Keywords: Prosocial behavior, Habit formation, Field experiment, Natural experiment
    JEL: C93 D04 D91 C36
    Date: 2020–12
  14. By: Vladimír Peciar (Masaryk University, Czech Republic, Ministry of Finance of the Slovak Republic)
    Abstract: In this paper I use the production function approach popularized by De Loecker et al. (2020) to analyze the evolution of market power in Slovakia and some of its micro and macro implications. In contrast to other studies, I calculate markups from both value added and sales and empirically test whether some of the global trends in market power can be seen in Slovak firm level data as well. I find that the markups in Slovakia in fact declined since 2010, both in terms of value added and sales. Although the decrease in sales markups is negligible, the value added aggregate markup declined by 25% from 2.35 in 2012 to 1.78 in 2018. Value added markups tend to be higher for relatively value-added larger firms and they are also higher in larger sectors. Smaller firms (size indicated by number of employees) tend to have higher markups. It seems that a typical high markup firm is relatively small (in terms of number of employees) but produces relatively larger output. Correlations between markups and various measures of profitabality show that there is indeed a relationship between markups and market power. Markups strongly correlate with profits and they do not significantly react to changes in costs. Markups in Slovakia evolve in excess of marginal costs. Slovak firm data shows that markups are also inversely associated to labor shares. Correlation is statistically strong and empirically well established.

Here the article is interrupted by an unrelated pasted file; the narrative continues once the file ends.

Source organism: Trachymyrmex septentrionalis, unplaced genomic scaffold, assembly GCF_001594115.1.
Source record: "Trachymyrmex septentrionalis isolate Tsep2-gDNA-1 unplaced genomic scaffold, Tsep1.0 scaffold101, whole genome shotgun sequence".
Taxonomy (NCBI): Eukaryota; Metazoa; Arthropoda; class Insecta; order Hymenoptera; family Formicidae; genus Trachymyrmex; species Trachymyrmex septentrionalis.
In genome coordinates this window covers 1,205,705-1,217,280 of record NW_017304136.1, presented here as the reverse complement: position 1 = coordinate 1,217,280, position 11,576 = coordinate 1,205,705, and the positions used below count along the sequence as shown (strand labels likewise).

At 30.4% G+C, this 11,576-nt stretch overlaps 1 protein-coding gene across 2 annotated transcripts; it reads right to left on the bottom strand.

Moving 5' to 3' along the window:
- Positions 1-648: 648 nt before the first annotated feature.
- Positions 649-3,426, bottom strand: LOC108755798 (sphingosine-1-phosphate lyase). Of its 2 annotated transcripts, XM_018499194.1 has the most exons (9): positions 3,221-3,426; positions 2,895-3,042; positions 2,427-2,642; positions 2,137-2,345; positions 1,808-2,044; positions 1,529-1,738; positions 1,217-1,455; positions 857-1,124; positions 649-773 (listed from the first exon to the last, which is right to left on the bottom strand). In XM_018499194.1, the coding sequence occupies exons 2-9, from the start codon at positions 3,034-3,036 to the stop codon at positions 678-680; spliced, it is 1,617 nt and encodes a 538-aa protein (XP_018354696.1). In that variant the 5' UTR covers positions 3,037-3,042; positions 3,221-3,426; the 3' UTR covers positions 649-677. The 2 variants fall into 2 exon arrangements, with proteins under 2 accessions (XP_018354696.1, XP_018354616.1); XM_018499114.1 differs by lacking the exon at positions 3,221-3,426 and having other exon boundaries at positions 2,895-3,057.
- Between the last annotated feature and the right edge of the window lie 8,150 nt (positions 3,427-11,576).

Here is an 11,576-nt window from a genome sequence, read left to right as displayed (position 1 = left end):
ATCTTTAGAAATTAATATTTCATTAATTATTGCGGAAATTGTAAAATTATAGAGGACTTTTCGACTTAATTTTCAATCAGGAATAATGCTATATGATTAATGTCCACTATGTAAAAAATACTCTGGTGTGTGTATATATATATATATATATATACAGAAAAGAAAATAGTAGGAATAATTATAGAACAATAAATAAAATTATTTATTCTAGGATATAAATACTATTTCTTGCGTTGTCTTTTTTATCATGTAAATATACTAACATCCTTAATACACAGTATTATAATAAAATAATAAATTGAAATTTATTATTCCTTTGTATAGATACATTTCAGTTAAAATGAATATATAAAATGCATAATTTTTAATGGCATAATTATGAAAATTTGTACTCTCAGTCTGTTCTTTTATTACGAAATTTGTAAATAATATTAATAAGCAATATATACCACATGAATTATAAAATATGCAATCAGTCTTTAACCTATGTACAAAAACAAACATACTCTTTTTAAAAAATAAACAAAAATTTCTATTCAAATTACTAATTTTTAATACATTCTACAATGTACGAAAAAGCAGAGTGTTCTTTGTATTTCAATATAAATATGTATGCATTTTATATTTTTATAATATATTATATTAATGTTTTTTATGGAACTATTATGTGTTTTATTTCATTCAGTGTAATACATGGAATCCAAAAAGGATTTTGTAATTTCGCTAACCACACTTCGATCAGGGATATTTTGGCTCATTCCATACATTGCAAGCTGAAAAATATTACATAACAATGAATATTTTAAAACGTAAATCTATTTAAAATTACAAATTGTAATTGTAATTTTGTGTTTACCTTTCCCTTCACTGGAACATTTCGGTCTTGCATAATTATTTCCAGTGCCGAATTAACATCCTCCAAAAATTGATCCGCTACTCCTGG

Keywords: markups, market power, firm data
    JEL: D22 L11
    Date: 2021–02
  15. By: Ötsch, Walter
    Abstract: Hayek benötigt für sein Marktmodell (in dem "der Wettbewerb" als Entdeckungsverfahren konzipiert wird) einen zweifachen Politikauftrag: (1) aktiv "die Ordnung" herzustellen (die sich selbst nicht herstellen kann) - und (2) (wenn sie hergestellt ist) sich machtlos zu stellen und nicht "in sie" zu "intervenieren". Dieser Widerspruch im Handlungsauftrag folgt aus der Intention von Hayek, die Gesellschaft nicht nur theoretisch zu erfassen, sondern auch gezielt zu verändern. Im Hintergrund steht seine Sicht des Menschen als "konstitutionell ignorant" (das gilt für ihn auch für PolitikerInnen) im Gegensatz und in Kontrast zu einem behaupteten überbordenden Wissen "des Marktes" bzw. seiner "Ordnung". Hayeks Bilder vom Menschen, vom "Markt" und von der Politik haben sich - so die These - in der aktuellen ökonomisierten Gesellschaft in hohem Maße durchgesetzt. Ihre Folgen waren nicht nur eine Abwertung der Politik, sondern auch der Wissenschaft selbst - eine Tendenz, die auch an manchen Think Tanks erkennbar ist, die sich auf Hayek berufen, und aus politischen Gründen dazu übergangen sind, falsches Wissen mit scheinbar wissenschaftlichen Mitteln zu produzieren.